This concept has been discussed previously in this blog beyond on multiple occassions. The catalyst for this particular discussion was from an interview with Anelia Gregorek. Anelia and her husband Jerzy are both accomplished poets, writers, coaches, inspirational figures, who came to the United States as political refugees from Poland and have had to rebuild their lives from scratch together, on more than one occassion.

The most meaningful part of the interview with Anelia was when she described having to cut their losses and move from a house that she and Jerzy had worked diligently to restore. Anelia then discusses moving closer to the beach, where she felt she would finally be able to feel happy. Upon arriving at this goal she had a revelation. “Years later, I understood that my goal of owning a physical house was not going to satisfy me. What I really wanted was a spiritual house, a place inside me where I could feel fulfilled at any time.”

Anelia’s revelation is the answer to the question that many of us may have when we ask why we cannot seem to find happiness. The problem is that we are looking for or attempting to manifest it from the wrong places. Anelia understood that what she needed was not a home where she could enjoy beautiful weather and enjoy the views and smells of the ocean, but rather that she needed a temple in her mind such that from any time and place she could seek refuge and experience happiness.

I have had a similar revelation several times. The first was during a vacation I took with a good friend of mine to Nicaragua. It was a trip we had planned well in advance, and to which I had long looked forward. During the trip we surfed, we partied, we met interesting people from all over the world, we escaped the drollery of our “normal” lives and we saw some beautiful natural beauty in the Nicaraguan jungle and beaches. One night while lying on the roof of our hostel, I was admiring the stars and suddenly became consumed with dread by the idea that in just a few days I would be back home in the States, doing my job and living my normal existence. I was awed by the fact that I was not only so fearful or distraught about the concept of returning, as well as the revelation that despite being in the incredible setting such that I was, that I was still unhappy. It occurred to me at this time that no amount of vacationing and adventure would ever deliver me from fear and unhappiness. The only way to become truly happy was to build a refuge in my soul wherein I could spend eternity, while simultaneously still participating in society and the world at large.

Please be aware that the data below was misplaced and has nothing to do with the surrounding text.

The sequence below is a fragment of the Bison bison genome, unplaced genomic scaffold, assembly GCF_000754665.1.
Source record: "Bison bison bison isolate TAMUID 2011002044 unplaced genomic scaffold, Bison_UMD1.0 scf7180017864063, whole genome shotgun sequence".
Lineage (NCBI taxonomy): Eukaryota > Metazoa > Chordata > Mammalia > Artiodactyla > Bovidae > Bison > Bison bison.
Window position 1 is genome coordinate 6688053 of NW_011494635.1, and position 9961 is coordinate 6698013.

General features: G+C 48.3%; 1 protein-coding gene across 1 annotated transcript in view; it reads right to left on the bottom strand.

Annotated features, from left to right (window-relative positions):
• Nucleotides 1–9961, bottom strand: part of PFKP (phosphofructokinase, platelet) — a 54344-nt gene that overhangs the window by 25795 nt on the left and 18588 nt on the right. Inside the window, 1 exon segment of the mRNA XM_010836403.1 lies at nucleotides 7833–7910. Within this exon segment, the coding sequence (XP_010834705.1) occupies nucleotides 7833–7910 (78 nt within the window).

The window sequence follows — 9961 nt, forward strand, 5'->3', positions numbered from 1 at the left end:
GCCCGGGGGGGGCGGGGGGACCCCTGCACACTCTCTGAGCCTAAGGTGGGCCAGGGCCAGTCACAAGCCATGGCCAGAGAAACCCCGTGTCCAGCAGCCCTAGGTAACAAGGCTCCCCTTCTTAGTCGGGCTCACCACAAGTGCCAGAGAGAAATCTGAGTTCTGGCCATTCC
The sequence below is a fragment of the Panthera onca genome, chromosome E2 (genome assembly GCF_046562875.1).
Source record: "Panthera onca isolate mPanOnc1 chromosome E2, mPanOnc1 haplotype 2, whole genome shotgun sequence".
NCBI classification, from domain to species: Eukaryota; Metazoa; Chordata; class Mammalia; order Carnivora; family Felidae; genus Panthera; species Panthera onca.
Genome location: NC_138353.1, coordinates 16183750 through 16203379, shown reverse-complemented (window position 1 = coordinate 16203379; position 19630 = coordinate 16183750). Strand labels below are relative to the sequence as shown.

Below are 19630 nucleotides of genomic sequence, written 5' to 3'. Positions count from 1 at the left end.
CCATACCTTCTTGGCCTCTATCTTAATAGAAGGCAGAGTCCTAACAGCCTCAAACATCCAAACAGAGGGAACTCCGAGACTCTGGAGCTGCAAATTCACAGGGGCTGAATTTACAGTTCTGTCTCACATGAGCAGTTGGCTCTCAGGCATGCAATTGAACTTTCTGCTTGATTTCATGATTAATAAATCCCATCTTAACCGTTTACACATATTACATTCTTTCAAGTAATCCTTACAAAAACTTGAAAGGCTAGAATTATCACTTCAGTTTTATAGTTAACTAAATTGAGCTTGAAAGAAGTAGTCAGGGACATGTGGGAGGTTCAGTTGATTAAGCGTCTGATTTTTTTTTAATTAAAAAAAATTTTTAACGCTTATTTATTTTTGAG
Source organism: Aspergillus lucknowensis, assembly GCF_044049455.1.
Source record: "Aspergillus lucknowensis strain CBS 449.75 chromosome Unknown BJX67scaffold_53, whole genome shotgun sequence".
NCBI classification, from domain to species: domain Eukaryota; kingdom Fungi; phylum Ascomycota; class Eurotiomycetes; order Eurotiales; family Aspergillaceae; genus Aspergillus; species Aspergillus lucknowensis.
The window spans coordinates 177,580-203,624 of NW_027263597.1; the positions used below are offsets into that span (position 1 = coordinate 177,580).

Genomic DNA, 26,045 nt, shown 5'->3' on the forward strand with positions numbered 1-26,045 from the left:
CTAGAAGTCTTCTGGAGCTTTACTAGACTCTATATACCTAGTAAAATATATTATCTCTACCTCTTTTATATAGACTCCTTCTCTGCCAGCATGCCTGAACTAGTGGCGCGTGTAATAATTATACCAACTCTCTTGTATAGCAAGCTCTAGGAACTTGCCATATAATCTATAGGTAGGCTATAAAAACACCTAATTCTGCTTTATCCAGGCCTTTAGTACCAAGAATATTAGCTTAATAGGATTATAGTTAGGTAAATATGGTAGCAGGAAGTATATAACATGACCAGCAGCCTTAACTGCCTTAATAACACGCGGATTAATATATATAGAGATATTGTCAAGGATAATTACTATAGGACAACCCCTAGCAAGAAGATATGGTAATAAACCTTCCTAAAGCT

Consider the ways in which you attempt to create happiness for yourself. Do you think happiness will be found in taking a dream vacation, or moving to a foreign country? Do you think you are just a few purchases away from having enough to finally be happy? Are you one promotion away from finally being able to relax and allow yourself to feel contentment and happiness?

Everyone’s idea of happiness looks different but the best way for any of us to realize our understanding of happiness is in building a temple of happiness in our soul and mind. Material attainment, success, fame, temporarily escaping reality, or trying something new and exciting will provide moments of levity and joy but they will fail to properly nourish our soul. I do not suggest that we not take vacations, or that we throw away the idea of our dream home, or that we forego promotions. These can absolutely add value to our lives if we properly understand their limitations. But the best way to be happy with or without such adornments is to build a temple of happiness within our soul. This temple will be readily available to you at any time and under any circumstances. Once properly constructed it becomes impermeable to disaster, strife, worry, poverty, illness and more. With access to such a temple you attain the power to be happy under any circumstances, regardless of where you are, who you are, or what you may possess. Build this temple through right habit, thought, action, and meditation, and you will possess a permanent state of lasting happiness.